LED Light Replacement Programme

At street level, a programme to replace the lighting used to keep our community safe is seeing street lights changed from the current sodium yellow bulbs to white light-emitting diodes (LEDs).

The brightness of the lights should stay about the same at ground level, and the whiter light should provide better illumination of the road and footpath. Once the LED lights have been installed, Council will be surveying light output to identify any dark areas that do not meet lighting levels and to determine possible future upgrades.

More information on the LED conversion can be found in the FAQ below.

Q: What is an LED?

LED stands for Light Emitting Diode. It is a white light lamp that lasts much longer than traditional road lighting lamps.

Q: Why has the lighting been changed?

Converting our district’s 870 street lights to LEDs has significant benefits including:

  • They use less power which is better for the environment and saves money.
  • They last about 10 years they need less maintenance compared to our sodium lamps that last 3 years or so.
  • They make things clearer. Human eyes are designed for “white” light and this type of light improves visibility, especially in wet weather.
  • New technology will be easier to control and maintain.
  • They will cost less than our existing lights over the course of their lives.
  • They look nicer and have a smaller carbon footprint/environmental impact.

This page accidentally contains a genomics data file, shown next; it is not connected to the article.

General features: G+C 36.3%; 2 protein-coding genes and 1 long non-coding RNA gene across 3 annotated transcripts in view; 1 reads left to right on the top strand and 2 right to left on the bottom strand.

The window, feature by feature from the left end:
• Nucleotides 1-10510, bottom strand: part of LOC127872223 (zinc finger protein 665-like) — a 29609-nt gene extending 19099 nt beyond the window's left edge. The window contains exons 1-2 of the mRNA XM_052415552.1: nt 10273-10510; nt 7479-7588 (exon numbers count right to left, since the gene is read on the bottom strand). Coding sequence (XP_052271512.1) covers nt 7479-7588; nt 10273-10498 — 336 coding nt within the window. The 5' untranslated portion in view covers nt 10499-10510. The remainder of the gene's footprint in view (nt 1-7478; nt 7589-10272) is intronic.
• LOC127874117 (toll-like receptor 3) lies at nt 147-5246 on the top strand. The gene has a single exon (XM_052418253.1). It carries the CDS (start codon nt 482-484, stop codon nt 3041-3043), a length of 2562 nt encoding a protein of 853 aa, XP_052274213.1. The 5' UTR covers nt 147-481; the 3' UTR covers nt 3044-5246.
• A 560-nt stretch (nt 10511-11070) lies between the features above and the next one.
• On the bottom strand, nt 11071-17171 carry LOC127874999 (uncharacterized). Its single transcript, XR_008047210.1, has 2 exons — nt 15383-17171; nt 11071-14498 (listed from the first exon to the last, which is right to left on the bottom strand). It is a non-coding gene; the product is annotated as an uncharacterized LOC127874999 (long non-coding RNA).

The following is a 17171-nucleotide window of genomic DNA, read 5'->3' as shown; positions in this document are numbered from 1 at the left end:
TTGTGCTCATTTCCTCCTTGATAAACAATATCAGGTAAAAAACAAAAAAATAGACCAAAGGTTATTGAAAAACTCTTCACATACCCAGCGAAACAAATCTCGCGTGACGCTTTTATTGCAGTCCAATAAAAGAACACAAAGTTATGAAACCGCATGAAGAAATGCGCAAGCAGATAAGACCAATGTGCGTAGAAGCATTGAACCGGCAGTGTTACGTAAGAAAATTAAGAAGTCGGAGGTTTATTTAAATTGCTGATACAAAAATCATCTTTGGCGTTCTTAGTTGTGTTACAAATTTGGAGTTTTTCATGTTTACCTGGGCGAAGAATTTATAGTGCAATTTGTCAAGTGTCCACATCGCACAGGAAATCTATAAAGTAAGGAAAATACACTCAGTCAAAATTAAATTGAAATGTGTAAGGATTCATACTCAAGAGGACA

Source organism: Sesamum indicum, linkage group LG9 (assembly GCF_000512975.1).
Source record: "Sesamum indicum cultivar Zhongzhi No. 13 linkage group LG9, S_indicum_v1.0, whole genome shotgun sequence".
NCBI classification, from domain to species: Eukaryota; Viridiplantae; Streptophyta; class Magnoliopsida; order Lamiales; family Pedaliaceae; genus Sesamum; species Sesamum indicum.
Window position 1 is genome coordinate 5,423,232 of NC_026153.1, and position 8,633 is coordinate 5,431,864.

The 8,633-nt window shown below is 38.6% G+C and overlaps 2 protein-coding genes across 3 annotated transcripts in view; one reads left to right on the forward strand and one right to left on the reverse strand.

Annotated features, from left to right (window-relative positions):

• They don’t contain mercury.

Central Government has helped Council fund these LED at a subsidy of 85%.

Q: What about sky glow and dark skies?

Our current lights direct a lot of light upwards, which contributes to an effect known as “sky glow”. Sky glow is ugly, wastes light, doesn’t help drivers and interferes with astronomical observation.

The current generation of LED equipment is more focused and reduces waste light almost to zero.

Q: How will Council manage the waste from this project?

Contractors will carry out the work in an environmentally responsible way, recycling where possible.

They have environmental management plans which explains how removed equipment will be recycled and where this option is not available, the method for disposal. The environmental management plan will also cover management of any items known or suspected to contain substances that are harmful to ecosystems.

The cost for this operation will be captured within the Contractors’ prices for the project.

Q: How much will it cost?

The overall cost of the project is $1.2M. Council’s share from rates is only $180k.

This covers supplying and installing 870 lights across the District and design fees for lighting at specific areas such as high volume roads, traffic signals, major intersections and pedestrian crossings.

Q: What monitoring will be undertaken?

Monitoring of the project will focus on safety, workmanship and service levels and will be done by the Contractor, Consultant and KDC staff.

Q: But my street is darker now! What will Council do about this?

The funding Council has been given is to swap out the existing mercury and sodium lights and replace them with LEDs, not to provide more lights.

Council will do an independent light level survey using an instrumented vehicle at the end of the conversion project.

This will measure the light intensity and provide graphs of the lighting for Council to review.

Any deficiencies the survey identifies will then be evaluated and considered for inclusion in a subsequent 3 year upgrade programme.